The joy of rekindled friendship

By Caitlin Kelly

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One of my Twitter friends — an archaeologist in Berlin — and I tweet RHPS lyrics to one another. Because…friendship!

 

Few moments are sadder than a friendship’s abrupt and unforeseeen end — through anger, misunderstanding, a conflict no one is willing or able to resolve, a moment of no return when no one, (as the British say), will grasp the nettle and get through a tough moment to the other side.

A true friendship means creating and nurturing deep intimacy, sharing secrets (and trusting those will be held tightly for decades), daring to reveal your weaknesses and flaws along with your utter fabulousness.

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One of the many lovely people I’ve met through my blog (!) — Mallory Guinee, with me in Paris in January 2015

A true friend — in my world — is someone who knows you really well and loves you anyway.

Some people come from tight, loving, intact families and, as a result, perhaps have much less need of friendship. They know they can count on parents, siblings, grandparents, even cousins, for moral support throughout life’s ups and downs, and sometimes even receive financial help.

If you emerge from a family like mine, poisoned by estrangement, friends are family, the people you learn to turn to first and always.

They’re the ones who walk uphill in a blizzard to get you to the hospital at 6 a.m. for knee surgery and who stop you from falling head-first into the bathroom door as you emerge from  anesthesia.

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The ones who sit with you as you weep through hearing the sound of bagpipes for the first time since they marked your marriage, now ended.

The ones who know your dogs’ names and the man who broke your heart and the woman you dreamed of becoming .

They never forget your birthday.

You know their parents and their siblings and how they’re all doing.

Losing one of these friends is a terrible loss, and one not quickly or easily replaced.

 

Some friendships outgrow their time and not all of them are meant to last.

But I hate it when someone I really enjoy suddenly disappears from my life, which has happened a few times.

After trying to talk through some troubling (to me) behavioral patterns, I lost three friends in rapid succession about a decade ago, all of them women I had hoped would be friends for many years to come, but they’re gone, and they’re gone for good.

I don’t regret it now, although it’s not been quick or easy to replace them.

At a recent wedding of a friend, I knew I would run into a younger woman I’d been close with about a decade ago, and — after a silly falling-out  — we had not spoken since then. We had met through that mutual friend, who kept me up to date for years on K’s progress through life and how, since our fight, she had since found all sorts of happiness.

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My best friend, my husband, Jose

I knew she was now married, with a baby.

And she was there, glowing, with her handsome husband and photos of her lovely new baby on her phone.

I said a nervous hello, and it was, thankfully, an instant of hugs and reconciliation.

And how very glad I was.

 

Have you lost — and later re-made — a friendship?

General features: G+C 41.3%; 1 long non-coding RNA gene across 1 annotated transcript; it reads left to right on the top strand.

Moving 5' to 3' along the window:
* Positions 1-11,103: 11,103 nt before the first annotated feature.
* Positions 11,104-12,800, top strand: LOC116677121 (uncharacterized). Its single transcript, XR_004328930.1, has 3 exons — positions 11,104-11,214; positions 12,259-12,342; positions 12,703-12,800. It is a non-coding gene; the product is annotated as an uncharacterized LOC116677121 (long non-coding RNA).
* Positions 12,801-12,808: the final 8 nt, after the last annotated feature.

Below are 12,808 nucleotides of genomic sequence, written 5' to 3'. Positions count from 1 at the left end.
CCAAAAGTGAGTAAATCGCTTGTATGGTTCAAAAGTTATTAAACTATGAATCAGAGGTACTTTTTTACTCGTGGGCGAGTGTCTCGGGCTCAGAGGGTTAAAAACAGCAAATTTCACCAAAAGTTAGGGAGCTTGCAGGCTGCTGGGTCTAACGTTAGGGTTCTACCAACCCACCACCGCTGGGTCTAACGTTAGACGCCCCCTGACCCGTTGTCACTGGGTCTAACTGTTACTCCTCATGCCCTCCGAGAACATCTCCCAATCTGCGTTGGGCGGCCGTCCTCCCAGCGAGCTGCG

8 thoughts on “The joy of rekindled friendship

  1. I think of friends as the family you get to choose:). I think all friendships go through cycles. And some are meant to end. I find that most friendships lost cannot be rekindled for me. They’ve run their course. But I am so glad you have found differently. I bet that was a true joy . . .

  2. i agree and understand all of this, and i’m glad this had a happy ending for you. your timing is great, as i’m going through a breakup with my love/best friend at the moment, and it is a sort of grieving process, just like any loss or death. you are lucky to have married your best friend, and i know there is more in the future for me, even if not with the man i imagined i would be sharing it with. nothing bad, just both wanted different things at this point, but sad none the less. happy i’m heading off on a few travel adventures this summer –

    1. Oh, no. I am so sorry to read this!

      Jose and I fought like crazy for years, and I didn’t think we’d make it…but after we finally decided to trust one another (2 tough old journos), it’s been a good match. I do think it’s more challenging to meet/marry/stay together long-term as we get older and have less desire to adapt or accommodate.

      Hugs to you from NY…and hoping your travel adventures are refreshing to your soul.

  3. Yes. After 17 years of silence, we agreed to meet for a coffee when I was in his town. Our first encounter, years after, was very cold, but both of us discovered how loyal and patient we were. And we decided to see each other again whenever he was visiting my town or I was visiting his. I thought I lost him forever. He used to be my best friend. It took us time to rekindle the friendship. But we are best friends again.

    1. I’m heartened to hear this! Thanks for sharing your experience. It does take two to reconcile, I think.

      I know it seems like “too much work” for many people and they either easily and quickly replace those friends, or maybe just have less desire for such friends at all.

      They are important to me. I have no children or grand-children and after my parents die, my friends will very much be my family, if I am lucky enough to have a few still.

  4. Pingback: Friendships: some true, some toxic | Broadside

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